Triple Crown Crisis (Part 2)

© [Jamie Sheldrick/ Spacesuit Media]

© [Jamie Sheldrick/ Spacesuit Media]

By Allan Brewer

Part two of a three part series – read part one

A unique mixture of ambition and personality brought McLaren and its legendary driver Fernando Alonso to a seat on the couch next Sunday.

As anyone who has followed Fernando Alonso’s career is aware, he is incredibly upbeat, and confident. “I am happy to be back here because this place is great,” he said after a gremlin-filled early testing session at Indy, casting away his troubles as easily as tossing away pieces of candy. Moreover, in Alonso’s mind the “Triple Crown of Racing” (LeMans, Monaco and Indy) is no more than an act of will. It requires but a rote reset of driving style and mindset. A private test on the oval and a session or two on the simulator should be enough. As Alonso said, “Being ready to turn left for two weeks and to be brave on some occasions is what it’s all about.”

After a roundly applauded run in 2017 in partnership with Andretti Autosport, the McLaren team was confident in its ability to build and set up a competent, fast racecar for the Greatest Spectacle in Racing. However, it became apparent as early as the team’s first test that things were not going as well as expected.

As his own seat time diminished due to logistical snafus and assignment confusion, Alonso took to being didactic to anyone who would listen. “It’s always important—the track time you have,” he said. “You may discover issues on the car, you may discover things you can improve as a driver,” he said. “It’s time lost from learning for us in a brand-new car. We need to check many things still.”

The days had to be particularly frustrating for Alonso as his first circuit of the oval during April 24th’s Open test came to a powerless end (speculated to be a failed battery). It took the team over an hour to figure that out. “It was frustrating for everyone,” he said. “We lost time at the beginning, which was not unexpected with a brand new chassis, brand new car. “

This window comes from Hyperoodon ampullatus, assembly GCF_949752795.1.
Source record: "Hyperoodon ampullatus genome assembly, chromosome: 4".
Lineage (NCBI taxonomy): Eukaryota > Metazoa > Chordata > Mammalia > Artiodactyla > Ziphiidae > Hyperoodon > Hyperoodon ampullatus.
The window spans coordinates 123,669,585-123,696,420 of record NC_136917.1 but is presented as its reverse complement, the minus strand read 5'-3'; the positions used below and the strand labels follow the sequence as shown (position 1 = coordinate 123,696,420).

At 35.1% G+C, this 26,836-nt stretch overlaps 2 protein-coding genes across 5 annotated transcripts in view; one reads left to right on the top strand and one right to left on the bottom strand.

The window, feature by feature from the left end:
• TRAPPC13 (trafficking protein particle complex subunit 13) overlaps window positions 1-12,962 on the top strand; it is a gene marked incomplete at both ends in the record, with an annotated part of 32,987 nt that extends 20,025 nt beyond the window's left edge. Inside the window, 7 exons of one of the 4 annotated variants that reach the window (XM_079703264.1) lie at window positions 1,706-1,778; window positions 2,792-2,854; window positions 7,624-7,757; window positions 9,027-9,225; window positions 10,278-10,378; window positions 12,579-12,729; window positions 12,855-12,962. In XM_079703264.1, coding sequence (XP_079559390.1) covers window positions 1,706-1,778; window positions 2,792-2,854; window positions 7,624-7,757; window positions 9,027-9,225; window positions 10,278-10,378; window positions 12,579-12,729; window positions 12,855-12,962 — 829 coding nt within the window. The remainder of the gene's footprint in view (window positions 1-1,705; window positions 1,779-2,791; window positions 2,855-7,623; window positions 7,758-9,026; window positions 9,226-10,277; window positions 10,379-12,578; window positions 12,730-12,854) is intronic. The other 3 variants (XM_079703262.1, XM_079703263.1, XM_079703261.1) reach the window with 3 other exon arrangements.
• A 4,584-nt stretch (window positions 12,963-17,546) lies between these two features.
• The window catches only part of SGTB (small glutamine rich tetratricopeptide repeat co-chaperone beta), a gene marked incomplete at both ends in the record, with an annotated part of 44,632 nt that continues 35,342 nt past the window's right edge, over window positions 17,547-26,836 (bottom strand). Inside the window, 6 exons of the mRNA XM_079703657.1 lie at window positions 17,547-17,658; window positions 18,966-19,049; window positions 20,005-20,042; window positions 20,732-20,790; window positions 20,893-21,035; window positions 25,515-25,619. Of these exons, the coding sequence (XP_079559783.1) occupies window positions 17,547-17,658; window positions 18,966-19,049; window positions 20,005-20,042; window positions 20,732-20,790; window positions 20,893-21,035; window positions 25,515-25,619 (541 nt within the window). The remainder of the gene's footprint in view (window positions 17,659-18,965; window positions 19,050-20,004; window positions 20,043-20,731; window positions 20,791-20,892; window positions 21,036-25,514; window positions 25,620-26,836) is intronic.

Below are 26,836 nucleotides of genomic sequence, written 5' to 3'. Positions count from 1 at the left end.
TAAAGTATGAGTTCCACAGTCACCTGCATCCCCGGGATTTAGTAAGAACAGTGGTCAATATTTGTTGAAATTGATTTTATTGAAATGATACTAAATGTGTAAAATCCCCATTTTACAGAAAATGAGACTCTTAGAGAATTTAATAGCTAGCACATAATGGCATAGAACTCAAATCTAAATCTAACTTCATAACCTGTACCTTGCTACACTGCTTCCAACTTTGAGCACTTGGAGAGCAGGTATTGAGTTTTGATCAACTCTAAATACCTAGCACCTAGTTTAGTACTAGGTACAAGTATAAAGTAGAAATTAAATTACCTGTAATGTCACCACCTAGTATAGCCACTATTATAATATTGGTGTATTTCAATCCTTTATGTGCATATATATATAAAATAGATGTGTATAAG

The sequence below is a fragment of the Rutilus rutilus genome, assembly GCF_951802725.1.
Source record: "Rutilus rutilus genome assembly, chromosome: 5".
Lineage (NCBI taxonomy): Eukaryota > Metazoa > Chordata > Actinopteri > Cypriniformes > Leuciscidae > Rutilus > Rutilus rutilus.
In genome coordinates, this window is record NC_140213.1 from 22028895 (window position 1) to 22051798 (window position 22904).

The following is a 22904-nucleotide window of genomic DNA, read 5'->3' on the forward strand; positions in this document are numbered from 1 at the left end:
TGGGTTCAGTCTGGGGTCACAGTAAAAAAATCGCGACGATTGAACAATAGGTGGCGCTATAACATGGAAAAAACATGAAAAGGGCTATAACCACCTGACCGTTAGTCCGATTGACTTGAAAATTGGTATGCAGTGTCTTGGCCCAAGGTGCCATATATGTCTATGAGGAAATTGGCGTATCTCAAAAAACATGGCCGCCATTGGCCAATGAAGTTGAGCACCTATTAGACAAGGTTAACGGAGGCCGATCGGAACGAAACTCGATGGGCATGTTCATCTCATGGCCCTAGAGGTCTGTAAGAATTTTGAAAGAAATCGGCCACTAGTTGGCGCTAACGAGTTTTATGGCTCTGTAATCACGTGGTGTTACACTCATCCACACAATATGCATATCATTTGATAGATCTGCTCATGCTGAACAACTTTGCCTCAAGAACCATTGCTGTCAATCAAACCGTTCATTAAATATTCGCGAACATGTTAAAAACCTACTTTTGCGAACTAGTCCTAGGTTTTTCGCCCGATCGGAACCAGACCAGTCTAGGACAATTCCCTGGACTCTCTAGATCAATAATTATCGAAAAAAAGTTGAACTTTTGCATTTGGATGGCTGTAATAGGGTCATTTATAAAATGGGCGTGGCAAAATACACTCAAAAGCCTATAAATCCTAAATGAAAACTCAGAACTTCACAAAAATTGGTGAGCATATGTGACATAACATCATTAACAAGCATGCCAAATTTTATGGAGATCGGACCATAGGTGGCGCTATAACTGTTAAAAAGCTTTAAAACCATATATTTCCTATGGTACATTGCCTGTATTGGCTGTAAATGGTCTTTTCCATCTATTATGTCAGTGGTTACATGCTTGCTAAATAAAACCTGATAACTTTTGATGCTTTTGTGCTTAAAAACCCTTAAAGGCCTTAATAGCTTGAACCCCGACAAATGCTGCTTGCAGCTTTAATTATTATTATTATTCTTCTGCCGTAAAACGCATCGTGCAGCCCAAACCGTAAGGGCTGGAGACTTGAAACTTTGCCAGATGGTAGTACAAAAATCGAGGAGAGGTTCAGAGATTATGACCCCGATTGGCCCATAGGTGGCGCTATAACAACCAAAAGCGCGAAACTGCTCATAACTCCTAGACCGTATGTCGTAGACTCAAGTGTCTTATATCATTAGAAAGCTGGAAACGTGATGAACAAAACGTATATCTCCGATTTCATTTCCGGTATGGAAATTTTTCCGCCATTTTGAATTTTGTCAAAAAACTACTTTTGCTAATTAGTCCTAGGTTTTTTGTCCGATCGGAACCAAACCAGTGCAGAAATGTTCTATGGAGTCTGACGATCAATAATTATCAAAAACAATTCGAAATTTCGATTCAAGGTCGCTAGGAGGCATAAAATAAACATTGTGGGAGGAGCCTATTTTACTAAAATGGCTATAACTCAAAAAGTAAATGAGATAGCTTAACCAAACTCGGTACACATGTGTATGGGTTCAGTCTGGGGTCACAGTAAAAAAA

That small sampler of how deeply in over its head the team was mechanically and technically was illustrated with emphasis when McLaren’s team of IndyCar mechanics and engineers worked deep into the night on Wednesday and all day long on Thursday to turn Fernando Alonso’s back-up car into a qualifying contender after Fernando destroyed the primary car. By comparison, Kyle Kaiser’s crew (who ironically took Alonso’s last-place spot on the grid) repaired the 23-year old’s car after a heavy crash in a matter of hours and had the youngster back on-track by the next day.

On Tuesday there was the faulty alternator; on Wednesday the crash, Thursday completely lost to repair and rain. The signs were there, with de Ferran sheepishly admitting as the prep week disappeared, “You never want to plan for a crash, but in a way, you have to.”

The car built in England in McLaren’s shop was now for all intents destroyed—scavenged now as a spare-parts bin for the hastily drafted back-up car.

“Not running Thursday was a serious setback to our Indy 500 program,” lamented de Ferran, “but all is not lost. We should have a full day of practice and preparations on Friday.” Prior to attempting to assure a place in the 33-car field Alonso’s mood was sanguine: “If we make it, we make it,” he said. “If we don’t, we didn’t deserve it.”

The woes continued up to and through qualifying when Alonso’s first attempt was compromised by a puncture of the right rear tire that cost him time and speed. Through a total of five qualifications attempts on Saturday and a final shot on Sunday, McLaren could never find the speed to lock up a spot in the 2019 Indianapolis 500.

Kaiser eliminated Alonso on the basis of a four-lap qualifying speed of 227.372 mph over the 2.5 mile oval, besting the veteran driver by just 0.019 mph.

Fernando was characteristically frank in his post-qualifications assessment: “Yeah, I’m disappointed now. Obviously, it would be nice to be in the race next Sunday. We came here to race and to challenge ourselves, and we were not quick enough.”

“I want to apologize and thank the fans,” said de Ferran, “not only here in the U.S. but globally who have been following our progress. I read a lot of nice things and some great messages all over the place.”

Part 3 to follow tomorrow

Share Button